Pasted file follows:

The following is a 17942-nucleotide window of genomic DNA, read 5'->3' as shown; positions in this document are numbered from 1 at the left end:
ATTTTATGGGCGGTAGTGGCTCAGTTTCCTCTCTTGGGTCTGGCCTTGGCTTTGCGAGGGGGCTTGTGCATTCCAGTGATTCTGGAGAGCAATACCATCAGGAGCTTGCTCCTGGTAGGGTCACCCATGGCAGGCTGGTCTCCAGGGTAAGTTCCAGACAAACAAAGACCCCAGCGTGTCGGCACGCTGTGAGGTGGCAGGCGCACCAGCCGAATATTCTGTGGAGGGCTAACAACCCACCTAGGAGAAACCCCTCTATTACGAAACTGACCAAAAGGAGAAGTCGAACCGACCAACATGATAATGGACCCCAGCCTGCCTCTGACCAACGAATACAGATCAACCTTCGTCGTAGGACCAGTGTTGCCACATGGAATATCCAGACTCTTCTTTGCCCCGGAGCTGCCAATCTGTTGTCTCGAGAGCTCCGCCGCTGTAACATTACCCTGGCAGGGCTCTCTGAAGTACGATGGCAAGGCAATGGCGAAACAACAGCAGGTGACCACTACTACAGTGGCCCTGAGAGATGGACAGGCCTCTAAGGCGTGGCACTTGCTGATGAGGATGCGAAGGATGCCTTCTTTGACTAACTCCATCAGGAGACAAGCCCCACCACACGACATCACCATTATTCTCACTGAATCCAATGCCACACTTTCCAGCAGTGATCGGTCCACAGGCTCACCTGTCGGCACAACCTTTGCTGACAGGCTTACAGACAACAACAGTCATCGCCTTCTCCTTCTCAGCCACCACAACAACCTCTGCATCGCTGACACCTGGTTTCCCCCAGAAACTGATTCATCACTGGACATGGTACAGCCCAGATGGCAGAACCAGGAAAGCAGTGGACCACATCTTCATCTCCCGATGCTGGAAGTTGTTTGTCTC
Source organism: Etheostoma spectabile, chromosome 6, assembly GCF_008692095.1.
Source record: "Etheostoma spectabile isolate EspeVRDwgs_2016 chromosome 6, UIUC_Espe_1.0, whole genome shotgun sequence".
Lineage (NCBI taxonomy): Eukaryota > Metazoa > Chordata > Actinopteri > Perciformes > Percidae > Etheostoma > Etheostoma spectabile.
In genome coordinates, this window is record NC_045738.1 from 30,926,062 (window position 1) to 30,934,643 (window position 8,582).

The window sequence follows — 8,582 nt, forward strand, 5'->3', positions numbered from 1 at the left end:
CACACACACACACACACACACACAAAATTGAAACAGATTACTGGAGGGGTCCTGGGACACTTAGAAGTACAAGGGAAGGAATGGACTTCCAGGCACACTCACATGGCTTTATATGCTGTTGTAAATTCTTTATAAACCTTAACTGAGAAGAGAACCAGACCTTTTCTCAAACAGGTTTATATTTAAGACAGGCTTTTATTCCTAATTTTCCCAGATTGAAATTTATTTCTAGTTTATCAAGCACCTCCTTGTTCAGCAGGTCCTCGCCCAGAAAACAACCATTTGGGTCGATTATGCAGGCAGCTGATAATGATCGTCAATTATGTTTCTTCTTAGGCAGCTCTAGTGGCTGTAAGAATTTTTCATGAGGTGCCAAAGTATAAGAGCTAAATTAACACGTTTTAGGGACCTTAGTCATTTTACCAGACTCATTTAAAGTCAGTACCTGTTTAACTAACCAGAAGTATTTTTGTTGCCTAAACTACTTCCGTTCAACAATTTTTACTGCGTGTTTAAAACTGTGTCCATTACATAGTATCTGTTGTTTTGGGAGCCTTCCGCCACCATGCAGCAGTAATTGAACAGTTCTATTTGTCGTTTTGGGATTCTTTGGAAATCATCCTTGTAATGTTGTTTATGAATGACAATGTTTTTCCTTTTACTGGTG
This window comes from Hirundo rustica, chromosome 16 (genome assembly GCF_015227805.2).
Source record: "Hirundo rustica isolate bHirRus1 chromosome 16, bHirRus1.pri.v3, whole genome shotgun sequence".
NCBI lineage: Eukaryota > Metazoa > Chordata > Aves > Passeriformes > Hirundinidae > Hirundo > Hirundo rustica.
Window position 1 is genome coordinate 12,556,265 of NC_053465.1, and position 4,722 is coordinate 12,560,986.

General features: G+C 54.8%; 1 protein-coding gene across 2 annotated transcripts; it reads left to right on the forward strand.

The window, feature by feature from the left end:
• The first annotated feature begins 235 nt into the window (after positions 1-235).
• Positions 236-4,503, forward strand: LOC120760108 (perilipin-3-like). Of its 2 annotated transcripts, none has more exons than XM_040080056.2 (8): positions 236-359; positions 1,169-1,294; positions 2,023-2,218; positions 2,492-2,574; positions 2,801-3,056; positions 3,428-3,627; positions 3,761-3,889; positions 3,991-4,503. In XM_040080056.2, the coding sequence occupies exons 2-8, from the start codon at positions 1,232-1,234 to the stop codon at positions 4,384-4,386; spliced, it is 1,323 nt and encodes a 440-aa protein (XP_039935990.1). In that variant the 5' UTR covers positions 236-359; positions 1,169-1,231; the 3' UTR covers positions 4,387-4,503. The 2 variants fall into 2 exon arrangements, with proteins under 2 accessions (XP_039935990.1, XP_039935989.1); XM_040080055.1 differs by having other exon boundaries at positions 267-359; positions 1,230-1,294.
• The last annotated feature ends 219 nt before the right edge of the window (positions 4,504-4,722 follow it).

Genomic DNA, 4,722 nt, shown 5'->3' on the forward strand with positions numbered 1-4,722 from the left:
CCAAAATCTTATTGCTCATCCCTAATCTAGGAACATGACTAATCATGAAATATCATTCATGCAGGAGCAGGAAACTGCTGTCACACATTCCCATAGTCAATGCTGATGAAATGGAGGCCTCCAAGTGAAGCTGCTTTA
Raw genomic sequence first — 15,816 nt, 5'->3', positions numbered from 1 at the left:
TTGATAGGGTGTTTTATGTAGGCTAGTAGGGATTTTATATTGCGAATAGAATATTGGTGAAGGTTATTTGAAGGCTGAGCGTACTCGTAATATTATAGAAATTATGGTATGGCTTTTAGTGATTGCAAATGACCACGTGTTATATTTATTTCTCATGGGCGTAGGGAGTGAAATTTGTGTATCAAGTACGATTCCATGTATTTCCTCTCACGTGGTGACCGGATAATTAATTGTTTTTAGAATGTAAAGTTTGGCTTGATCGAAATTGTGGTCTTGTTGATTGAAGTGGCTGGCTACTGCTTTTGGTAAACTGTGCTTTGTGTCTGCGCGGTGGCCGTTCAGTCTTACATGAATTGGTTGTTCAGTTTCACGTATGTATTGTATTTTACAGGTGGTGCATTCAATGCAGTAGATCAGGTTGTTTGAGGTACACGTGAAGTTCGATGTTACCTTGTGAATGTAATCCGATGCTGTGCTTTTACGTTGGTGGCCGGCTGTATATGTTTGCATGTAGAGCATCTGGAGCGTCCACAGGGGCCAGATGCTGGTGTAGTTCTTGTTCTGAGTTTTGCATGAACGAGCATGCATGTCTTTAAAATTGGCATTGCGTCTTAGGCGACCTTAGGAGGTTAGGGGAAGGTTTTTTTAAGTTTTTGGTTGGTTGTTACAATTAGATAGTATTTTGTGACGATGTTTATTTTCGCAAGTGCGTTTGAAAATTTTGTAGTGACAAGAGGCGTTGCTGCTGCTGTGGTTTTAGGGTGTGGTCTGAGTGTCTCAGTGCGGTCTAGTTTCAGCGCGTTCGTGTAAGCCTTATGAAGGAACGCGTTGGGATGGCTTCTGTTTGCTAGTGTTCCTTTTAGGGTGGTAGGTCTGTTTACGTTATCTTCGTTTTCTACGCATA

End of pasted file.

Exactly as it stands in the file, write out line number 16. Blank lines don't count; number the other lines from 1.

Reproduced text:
• Positions 236-4,503, forward strand: LOC120760108 (perilipin-3-like). Of its 2 annotated transcripts, none has more exons than XM_040080056.2 (8): positions 236-359; positions 1,169-1,294; positions 2,023-2,218; positions 2,492-2,574; positions 2,801-3,056; positions 3,428-3,627; positions 3,761-3,889; positions 3,991-4,503. In XM_040080056.2, the coding sequence occupies exons 2-8, from the start codon at positions 1,232-1,234 to the stop codon at positions 4,384-4,386; spliced, it is 1,323 nt and encodes a 440-aa protein (XP_039935990.1). In that variant the 5' UTR covers positions 236-359; positions 1,169-1,231; the 3' UTR covers positions 4,387-4,503. The 2 variants fall into 2 exon arrangements, with proteins under 2 accessions (XP_039935990.1, XP_039935989.1); XM_040080055.1 differs by having other exon boundaries at positions 267-359; positions 1,230-1,294.